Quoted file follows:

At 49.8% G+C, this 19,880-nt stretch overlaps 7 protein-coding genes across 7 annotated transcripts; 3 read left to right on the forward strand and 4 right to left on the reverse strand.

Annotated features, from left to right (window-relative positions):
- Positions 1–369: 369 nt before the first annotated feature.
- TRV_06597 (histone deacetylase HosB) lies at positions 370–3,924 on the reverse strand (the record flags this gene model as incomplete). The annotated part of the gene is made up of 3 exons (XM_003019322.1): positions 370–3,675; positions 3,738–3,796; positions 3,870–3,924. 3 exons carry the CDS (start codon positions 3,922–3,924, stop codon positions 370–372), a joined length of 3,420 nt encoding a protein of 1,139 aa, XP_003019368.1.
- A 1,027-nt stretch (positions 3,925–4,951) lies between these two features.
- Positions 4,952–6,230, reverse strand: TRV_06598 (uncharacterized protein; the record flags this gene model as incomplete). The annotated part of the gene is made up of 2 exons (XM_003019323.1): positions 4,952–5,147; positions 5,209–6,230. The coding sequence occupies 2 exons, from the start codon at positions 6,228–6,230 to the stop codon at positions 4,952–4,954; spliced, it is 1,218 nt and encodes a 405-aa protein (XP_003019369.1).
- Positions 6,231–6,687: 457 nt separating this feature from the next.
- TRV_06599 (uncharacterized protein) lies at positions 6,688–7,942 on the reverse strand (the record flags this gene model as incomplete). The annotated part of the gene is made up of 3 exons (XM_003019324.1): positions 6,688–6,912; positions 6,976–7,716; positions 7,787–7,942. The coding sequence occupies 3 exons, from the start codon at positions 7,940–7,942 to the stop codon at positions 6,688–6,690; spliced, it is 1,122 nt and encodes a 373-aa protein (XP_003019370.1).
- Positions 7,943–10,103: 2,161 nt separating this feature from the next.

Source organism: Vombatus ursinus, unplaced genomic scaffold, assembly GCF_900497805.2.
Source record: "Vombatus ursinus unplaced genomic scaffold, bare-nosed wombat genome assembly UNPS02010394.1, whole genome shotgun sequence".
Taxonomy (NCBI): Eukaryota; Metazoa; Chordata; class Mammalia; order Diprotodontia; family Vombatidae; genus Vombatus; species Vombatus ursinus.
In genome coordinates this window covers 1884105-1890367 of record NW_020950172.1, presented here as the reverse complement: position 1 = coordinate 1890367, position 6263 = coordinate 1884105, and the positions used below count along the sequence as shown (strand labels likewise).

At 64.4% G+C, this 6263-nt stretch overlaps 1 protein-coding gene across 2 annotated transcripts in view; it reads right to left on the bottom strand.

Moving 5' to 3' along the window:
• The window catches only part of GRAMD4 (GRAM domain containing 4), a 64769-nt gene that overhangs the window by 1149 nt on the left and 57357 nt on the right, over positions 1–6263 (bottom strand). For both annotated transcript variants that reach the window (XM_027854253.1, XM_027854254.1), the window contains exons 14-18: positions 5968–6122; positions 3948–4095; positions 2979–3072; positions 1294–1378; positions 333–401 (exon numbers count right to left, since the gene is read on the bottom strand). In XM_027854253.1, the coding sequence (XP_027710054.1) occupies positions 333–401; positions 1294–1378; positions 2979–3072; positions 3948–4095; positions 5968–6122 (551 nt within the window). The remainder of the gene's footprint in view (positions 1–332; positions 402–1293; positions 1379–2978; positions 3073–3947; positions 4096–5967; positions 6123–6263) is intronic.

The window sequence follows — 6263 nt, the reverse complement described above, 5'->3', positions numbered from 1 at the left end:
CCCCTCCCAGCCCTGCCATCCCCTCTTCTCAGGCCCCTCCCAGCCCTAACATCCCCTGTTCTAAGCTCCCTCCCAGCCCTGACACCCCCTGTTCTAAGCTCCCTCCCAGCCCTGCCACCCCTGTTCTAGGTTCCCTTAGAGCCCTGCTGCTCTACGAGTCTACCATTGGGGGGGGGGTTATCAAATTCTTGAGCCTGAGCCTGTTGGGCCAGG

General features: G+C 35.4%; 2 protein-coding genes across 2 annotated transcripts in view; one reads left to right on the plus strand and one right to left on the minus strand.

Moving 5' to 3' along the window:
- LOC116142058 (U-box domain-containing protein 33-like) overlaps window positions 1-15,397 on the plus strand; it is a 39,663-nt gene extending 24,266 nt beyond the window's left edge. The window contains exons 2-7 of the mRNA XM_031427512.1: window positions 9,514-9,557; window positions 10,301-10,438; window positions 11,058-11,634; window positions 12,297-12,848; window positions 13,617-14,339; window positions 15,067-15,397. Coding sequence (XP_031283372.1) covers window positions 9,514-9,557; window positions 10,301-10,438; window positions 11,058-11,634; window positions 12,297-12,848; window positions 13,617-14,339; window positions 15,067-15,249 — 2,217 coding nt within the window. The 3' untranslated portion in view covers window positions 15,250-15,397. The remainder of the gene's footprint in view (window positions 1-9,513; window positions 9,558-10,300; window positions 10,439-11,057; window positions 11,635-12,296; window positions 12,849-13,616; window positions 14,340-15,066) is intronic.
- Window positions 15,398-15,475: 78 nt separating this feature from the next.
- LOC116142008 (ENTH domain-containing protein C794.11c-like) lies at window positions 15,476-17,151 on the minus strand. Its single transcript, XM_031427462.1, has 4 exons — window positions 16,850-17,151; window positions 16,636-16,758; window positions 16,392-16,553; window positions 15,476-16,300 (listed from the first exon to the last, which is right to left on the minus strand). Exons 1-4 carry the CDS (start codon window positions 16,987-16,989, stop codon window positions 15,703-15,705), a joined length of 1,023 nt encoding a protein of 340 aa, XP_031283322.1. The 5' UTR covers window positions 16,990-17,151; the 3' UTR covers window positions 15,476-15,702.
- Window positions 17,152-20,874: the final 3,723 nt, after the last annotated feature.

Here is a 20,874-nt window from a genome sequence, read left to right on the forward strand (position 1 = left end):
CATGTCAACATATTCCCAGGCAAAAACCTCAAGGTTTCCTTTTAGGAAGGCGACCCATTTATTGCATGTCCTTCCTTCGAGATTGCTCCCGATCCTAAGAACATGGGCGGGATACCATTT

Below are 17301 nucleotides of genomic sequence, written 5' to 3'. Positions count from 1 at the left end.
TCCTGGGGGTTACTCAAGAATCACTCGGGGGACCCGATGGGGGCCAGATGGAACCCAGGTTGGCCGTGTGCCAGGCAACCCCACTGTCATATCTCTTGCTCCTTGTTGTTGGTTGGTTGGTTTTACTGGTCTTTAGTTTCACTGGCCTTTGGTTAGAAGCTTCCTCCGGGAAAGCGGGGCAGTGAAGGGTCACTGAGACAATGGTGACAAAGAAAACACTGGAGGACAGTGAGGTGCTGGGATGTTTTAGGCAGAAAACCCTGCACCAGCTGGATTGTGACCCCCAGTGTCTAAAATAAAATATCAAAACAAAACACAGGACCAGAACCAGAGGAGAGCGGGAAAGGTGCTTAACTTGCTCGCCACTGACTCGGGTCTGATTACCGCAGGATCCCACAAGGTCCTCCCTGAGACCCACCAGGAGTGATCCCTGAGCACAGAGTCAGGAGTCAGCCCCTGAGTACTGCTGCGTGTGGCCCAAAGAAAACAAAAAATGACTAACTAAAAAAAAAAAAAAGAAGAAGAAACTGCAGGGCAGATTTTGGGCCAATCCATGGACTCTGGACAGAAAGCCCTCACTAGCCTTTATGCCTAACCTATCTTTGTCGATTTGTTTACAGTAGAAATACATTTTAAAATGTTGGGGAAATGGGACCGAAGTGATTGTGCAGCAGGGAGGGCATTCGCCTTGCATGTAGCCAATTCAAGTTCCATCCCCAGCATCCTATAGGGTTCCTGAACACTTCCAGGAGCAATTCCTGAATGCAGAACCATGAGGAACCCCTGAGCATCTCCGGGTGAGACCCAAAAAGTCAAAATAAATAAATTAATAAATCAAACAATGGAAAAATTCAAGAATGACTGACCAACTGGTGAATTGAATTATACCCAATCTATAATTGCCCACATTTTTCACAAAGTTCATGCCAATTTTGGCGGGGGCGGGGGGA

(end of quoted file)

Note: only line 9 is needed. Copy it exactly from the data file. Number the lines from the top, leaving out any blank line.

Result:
- Positions 7,943–10,103: 2,161 nt separating this feature from the next.